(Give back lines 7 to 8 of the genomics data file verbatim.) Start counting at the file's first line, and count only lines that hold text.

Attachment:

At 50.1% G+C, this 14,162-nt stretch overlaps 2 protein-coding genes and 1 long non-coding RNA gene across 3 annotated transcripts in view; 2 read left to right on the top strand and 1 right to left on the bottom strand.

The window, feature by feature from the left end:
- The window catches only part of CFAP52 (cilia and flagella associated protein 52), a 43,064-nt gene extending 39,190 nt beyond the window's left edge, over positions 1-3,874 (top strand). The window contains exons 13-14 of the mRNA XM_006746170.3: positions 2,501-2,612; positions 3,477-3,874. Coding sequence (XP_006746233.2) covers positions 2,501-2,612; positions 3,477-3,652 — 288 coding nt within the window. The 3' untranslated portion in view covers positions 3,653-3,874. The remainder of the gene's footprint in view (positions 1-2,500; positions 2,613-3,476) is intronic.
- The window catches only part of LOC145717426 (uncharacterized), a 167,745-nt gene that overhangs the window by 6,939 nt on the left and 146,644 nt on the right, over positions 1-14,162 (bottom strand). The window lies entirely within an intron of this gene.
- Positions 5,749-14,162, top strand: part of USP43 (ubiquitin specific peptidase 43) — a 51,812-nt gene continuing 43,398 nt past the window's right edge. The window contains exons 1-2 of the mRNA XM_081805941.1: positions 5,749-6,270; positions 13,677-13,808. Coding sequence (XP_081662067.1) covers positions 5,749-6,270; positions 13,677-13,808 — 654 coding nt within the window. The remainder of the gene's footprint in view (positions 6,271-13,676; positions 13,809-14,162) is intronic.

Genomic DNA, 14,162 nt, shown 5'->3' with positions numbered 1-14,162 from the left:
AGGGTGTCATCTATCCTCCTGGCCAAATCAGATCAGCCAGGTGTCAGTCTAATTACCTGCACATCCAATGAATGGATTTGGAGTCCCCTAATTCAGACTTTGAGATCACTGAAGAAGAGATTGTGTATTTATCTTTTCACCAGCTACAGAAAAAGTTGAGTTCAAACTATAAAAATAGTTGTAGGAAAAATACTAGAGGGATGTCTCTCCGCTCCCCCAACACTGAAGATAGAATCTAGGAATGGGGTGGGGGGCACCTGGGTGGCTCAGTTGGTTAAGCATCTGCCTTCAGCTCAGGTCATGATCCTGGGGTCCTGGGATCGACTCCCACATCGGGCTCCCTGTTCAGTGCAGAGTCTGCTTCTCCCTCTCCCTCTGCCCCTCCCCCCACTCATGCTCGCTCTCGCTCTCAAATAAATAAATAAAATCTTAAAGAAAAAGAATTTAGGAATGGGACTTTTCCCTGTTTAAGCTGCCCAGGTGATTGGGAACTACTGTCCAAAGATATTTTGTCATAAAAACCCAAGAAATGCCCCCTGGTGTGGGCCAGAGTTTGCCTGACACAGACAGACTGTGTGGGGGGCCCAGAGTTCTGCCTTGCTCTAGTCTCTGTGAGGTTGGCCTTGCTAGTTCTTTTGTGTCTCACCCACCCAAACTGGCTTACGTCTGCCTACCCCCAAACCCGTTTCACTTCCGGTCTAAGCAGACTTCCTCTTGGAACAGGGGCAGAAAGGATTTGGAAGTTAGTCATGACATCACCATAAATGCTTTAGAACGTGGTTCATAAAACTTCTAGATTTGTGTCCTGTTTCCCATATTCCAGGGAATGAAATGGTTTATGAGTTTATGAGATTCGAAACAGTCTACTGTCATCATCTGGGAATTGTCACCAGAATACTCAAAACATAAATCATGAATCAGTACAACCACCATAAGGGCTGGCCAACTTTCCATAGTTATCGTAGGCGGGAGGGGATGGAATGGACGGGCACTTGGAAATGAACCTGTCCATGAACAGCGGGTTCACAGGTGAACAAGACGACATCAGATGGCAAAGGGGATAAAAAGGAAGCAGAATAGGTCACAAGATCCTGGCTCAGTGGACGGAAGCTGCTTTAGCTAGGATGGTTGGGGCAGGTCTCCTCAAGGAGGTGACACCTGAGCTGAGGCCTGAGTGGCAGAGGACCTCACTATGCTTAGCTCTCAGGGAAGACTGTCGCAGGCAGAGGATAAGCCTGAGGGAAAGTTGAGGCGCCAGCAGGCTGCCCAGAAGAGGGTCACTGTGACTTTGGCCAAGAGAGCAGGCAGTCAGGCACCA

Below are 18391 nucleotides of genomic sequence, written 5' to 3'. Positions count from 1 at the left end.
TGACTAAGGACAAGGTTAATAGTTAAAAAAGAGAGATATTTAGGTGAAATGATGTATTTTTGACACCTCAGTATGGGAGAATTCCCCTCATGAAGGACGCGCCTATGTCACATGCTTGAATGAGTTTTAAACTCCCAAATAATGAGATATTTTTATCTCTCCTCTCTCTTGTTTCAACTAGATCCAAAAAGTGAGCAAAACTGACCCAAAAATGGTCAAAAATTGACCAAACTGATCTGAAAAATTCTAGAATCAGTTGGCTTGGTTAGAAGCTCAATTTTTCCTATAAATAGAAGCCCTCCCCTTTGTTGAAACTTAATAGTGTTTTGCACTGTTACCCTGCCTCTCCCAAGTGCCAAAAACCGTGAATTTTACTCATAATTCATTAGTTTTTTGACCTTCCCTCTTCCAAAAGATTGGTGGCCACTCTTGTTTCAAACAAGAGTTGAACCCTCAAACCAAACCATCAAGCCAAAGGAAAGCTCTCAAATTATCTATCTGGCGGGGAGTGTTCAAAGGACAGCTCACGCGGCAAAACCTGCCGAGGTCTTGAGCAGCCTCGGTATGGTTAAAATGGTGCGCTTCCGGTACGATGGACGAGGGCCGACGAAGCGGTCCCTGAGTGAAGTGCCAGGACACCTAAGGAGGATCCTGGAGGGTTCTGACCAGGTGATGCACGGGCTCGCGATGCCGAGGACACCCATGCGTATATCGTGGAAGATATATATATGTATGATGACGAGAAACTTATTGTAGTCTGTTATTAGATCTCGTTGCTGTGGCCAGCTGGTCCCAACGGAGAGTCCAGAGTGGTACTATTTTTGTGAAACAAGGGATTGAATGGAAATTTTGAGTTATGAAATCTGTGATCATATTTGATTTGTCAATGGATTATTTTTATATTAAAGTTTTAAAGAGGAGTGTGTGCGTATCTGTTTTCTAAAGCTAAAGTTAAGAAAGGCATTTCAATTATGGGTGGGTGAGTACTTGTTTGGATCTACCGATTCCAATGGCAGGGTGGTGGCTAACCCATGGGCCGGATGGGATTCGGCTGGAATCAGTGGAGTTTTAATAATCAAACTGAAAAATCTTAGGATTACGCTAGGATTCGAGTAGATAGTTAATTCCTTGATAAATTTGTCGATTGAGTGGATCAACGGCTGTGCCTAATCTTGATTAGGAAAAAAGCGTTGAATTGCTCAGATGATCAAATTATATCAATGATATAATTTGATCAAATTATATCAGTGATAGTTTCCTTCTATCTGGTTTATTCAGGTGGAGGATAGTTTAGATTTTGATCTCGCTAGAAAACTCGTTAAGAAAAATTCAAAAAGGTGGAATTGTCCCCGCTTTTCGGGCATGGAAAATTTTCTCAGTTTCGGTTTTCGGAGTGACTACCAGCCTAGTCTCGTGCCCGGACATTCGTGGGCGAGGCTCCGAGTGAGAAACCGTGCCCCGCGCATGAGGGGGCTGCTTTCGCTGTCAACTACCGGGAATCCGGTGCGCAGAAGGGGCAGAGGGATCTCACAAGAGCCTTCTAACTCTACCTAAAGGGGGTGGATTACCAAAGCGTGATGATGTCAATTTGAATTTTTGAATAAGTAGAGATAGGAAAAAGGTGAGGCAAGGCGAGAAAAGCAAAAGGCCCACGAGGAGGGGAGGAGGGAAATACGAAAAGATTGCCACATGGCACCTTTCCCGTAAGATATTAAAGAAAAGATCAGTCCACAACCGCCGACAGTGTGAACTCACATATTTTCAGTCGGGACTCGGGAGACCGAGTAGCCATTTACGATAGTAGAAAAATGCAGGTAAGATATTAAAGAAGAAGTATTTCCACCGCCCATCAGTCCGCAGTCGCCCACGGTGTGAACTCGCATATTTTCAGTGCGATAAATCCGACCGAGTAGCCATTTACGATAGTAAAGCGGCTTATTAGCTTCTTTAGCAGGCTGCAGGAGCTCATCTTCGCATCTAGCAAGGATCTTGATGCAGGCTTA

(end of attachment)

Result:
AGGGTGTCATCTATCCTCCTGGCCAAATCAGATCAGCCAGGTGTCAGTCTAATTACCTGCACATCCAATGAATGGATTTGGAGTCCCCTAATTCAGACTTTGAGATCACTGAAGAAGAGATTGTGTATTTATCTTTTCACCAGCTACAGAAAAAGTTGAGTTCAAACTATAAAAATAGTTGTAGGAAAAATACTAGAGGGATGTCTCTCCGCTCCCCCAACACTGAAGATAGAATCTAGGAATGGGGTGGGGGGCACCTGGGTGGCTCAGTTGGTTAAGCATCTGCCTTCAGCTCAGGTCATGATCCTGGGGTCCTGGGATCGACTCCCACATCGGGCTCCCTGTTCAGTGCAGAGTCTGCTTCTCCCTCTCCCTCTGCCCCTCCCCCCACTCATGCTCGCTCTCGCTCTCAAATAAATAAATAAAATCTTAAAGAAAAAGAATTTAGGAATGGGACTTTTCCCTGTTTAAGCTGCCCAGGTGATTGGGAACTACTGTCCAAAGATATTTTGTCATAAAAACCCAAGAAATGCCCCCTGGTGTGGGCCAGAGTTTGCCTGACACAGACAGACTGTGTGGGGGGCCCAGAGTTCTGCCTTGCTCTAGTCTCTGTGAGGTTGGCCTTGCTAGTTCTTTTGTGTCTCACCCACCCAAACTGGCTTACGTCTGCCTACCCCCAAACCCGTTTCACTTCCGGTCTAAGCAGACTTCCTCTTGGAACAGGGGCAGAAAGGATTTGGAAGTTAGTCATGACATCACCATAAATGCTTTAGAACGTGGTTCATAAAACTTCTAGATTTGTGTCCTGTTTCCCATATTCCAGGGAATGAAATGGTTTATGAGTTTATGAGATTCGAAACAGTCTACTGTCATCATCTGGGAATTGTCACCAGAATACTCAAAACATAAATCATGAATCAGTACAACCACCATAAGGGCTGGCCAACTTTCCATAGTTATCGTAGGCGGGAGGGGATGGAATGGACGGGCACTTGGAAATGAACCTGTCCATGAACAGCGGGTTCACAGGTGAACAAGACGACATCAGATGGCAAAGGGGATAAAAAGGAAGCAGAATAGGTCACAAGATCCTGGCTCAGTGGACGGAAGCTGCTTTAGCTAGGATGGTTGGGGCAGGTCTCCTCAAGGAGGTGACACCTGAGCTGAGGCCTGAGTGGCAGAGGACCTCACTATGCTTAGCTCTCAGGGAAGACTGTCGCAGGCAGAGGATAAGCCTGAGGGAAAGTTGAGGCGCCAGCAGGCTGCCCAGAAGAGGGTCACTGTGACTTTGGCCAAGAGAGCAGGCAGTCAGGCACCA

Below are 18391 nucleotides of genomic sequence, written 5' to 3'. Positions count from 1 at the left end.